Seeking the help of multiple speech therapists and even neurologists is the best action parents of these children can take. Real therapy is the best way to improve their development and help them adapt better at school or in larger groups. Some paediatricians are militants for the “wait and see” theory. Some might say that their child will outgrow this impediment. But seeking professional help from a speech therapist is the best way to tell if they will or will not outgrow it. In some cases, speech delays hide other health issues and undiagnosed, those might worsen in time. It is important for your child’s development to have them evaluated by a professional. Therapy strategies will be developed based on their condition and needs. However, you can also apply some strategies that will help them overcome their troubles w....

  • Turn off background noise. Contrary to the popular belief, TV background noise doesn’t promote child development. In any case, it will delay it. Plenty of paediatricians will advise turning off the TV more often as this will put an enormous burden of their speech development. Instead, try to interact more with them and communicate as much as possible, even at a very young age. A study has shown that children of parents that constantly speak with them, even at a very young age, develop a richer vocabulary and are less likely to develop speech impediments.
  • Strengthen their oral muscles. It has been proven that weak oral muscles could lead to a variety of communication delays. Because of this fact it is better to offer them at very young ages straws to drink different liquids with. From water to tea, milk and even pureed fruits and vegetables, this will help them strengthen their oral muscles, which decreases the chances of troubled speech. You could also include silly, curly straws, as these are a bit more soliciting on their delicate muscles. Straws can also be used to play with. Of course, with the same purpose to strengthen their muscles. Place a cotton ball on the floor and encourage them to blow it with a straw. It’s fun for them, and a practical way for you to help them improve their speech abilities.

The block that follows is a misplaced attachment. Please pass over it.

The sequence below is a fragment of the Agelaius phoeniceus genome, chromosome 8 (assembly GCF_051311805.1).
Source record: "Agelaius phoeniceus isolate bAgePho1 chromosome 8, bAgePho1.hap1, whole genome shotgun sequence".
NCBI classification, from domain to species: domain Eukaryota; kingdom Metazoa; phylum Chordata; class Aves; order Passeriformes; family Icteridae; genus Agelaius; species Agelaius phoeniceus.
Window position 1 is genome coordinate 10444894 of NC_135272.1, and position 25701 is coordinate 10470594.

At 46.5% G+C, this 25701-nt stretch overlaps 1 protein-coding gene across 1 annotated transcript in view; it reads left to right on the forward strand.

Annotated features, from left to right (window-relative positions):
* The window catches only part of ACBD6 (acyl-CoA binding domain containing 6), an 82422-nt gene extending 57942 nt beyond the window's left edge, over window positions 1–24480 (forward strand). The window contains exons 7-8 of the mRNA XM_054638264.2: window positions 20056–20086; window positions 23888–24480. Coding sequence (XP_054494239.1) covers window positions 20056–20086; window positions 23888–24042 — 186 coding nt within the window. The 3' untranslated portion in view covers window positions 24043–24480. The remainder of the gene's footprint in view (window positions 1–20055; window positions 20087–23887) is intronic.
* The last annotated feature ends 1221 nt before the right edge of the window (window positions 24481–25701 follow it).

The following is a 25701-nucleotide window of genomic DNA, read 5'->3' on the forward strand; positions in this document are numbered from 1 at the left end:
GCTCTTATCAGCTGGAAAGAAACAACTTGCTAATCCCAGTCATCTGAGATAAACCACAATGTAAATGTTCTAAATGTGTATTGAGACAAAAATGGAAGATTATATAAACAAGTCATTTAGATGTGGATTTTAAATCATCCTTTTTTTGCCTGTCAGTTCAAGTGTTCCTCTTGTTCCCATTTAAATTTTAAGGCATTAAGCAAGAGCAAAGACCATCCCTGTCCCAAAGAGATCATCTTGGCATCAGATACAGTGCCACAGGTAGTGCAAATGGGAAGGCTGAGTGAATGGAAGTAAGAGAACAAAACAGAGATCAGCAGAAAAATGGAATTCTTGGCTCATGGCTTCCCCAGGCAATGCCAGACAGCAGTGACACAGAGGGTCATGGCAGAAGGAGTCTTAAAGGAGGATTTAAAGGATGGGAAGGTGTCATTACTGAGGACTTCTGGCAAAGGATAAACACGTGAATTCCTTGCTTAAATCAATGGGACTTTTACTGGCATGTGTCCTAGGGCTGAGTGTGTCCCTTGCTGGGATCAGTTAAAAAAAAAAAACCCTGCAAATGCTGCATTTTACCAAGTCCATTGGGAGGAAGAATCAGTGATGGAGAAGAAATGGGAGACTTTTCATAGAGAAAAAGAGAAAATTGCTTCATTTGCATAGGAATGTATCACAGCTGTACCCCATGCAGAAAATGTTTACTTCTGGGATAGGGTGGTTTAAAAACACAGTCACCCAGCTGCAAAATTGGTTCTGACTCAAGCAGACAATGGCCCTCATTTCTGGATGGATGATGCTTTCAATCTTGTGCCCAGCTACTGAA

• Parent involvement in speech therapy sessions. For children, it is important to know that their parents are just as motivated as them, if not more, to help them in the process of perfecting their speech skills and abilities. The more interest, devotion and excitement you chow, they are more likely to become even more motivated to perfect their speech. Try to learn some of the strategies and therapies applies in their sessions and exercise at home as much as possible; praise their progress and encourage them when they become frustrated and want to abandon. This will make an enormous difference, in the long run.

Speech delays in children are incredibly common, and unless they are linked to cerebral pasty or mental retardation, they can be easily corrected. However, efforts and involvement on your part are necessary, beyond taking them to professional speech therapy sessions. While those are the baseline and the cornerstone for improvement, your child needs one-on-one attention from your part. So, make sure that you understand the condition in-depth and apply the strategies above to improve their development.

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Comment by Michele Bayno on July 13, 2018 at 2:52pm

This was an excellent article. I am a mom with children who have had tons of speech therapy. Thank you for posting :)